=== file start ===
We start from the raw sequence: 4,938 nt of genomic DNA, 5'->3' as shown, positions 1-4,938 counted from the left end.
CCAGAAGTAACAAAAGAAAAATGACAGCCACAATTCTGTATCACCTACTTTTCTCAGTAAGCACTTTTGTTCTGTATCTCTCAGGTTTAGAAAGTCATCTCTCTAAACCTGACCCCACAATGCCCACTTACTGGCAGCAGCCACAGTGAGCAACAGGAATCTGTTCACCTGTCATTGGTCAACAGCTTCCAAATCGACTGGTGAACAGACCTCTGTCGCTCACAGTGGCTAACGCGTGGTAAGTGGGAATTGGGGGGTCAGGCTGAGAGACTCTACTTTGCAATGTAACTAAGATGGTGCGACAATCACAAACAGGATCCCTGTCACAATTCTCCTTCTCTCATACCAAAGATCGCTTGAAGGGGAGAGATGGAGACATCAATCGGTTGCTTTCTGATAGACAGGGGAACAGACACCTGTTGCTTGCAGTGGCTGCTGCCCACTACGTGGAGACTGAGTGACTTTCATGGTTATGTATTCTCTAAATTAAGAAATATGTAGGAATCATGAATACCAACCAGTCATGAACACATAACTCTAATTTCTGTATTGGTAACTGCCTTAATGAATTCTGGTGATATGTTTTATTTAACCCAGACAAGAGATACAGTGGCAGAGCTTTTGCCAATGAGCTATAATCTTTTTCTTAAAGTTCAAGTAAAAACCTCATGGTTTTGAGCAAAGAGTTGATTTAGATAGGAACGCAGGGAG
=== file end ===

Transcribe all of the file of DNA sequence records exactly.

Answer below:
We start from the raw sequence: 4,938 nt of genomic DNA, 5'->3' as shown, positions 1-4,938 counted from the left end.
CCAGAAGTAACAAAAGAAAAATGACAGCCACAATTCTGTATCACCTACTTTTCTCAGTAAGCACTTTTGTTCTGTATCTCTCAGGTTTAGAAAGTCATCTCTCTAAACCTGACCCCACAATGCCCACTTACTGGCAGCAGCCACAGTGAGCAACAGGAATCTGTTCACCTGTCATTGGTCAACAGCTTCCAAATCGACTGGTGAACAGACCTCTGTCGCTCACAGTGGCTAACGCGTGGTAAGTGGGAATTGGGGGGTCAGGCTGAGAGACTCTACTTTGCAATGTAACTAAGATGGTGCGACAATCACAAACAGGATCCCTGTCACAATTCTCCTTCTCTCATACCAAAGATCGCTTGAAGGGGAGAGATGGAGACATCAATCGGTTGCTTTCTGATAGACAGGGGAACAGACACCTGTTGCTTGCAGTGGCTGCTGCCCACTACGTGGAGACTGAGTGACTTTCATGGTTATGTATTCTCTAAATTAAGAAATATGTAGGAATCATGAATACCAACCAGTCATGAACACATAACTCTAATTTCTGTATTGGTAACTGCCTTAATGAATTCTGGTGATATGTTTTATTTAACCCAGACAAGAGATACAGTGGCAGAGCTTTTGCCAATGAGCTATAATCTTTTTCTTAAAGTTCAAGTAAAAACCTCATGGTTTTGAGCAAAGAGTTGATTTAGATAGGAACGCAGGGAG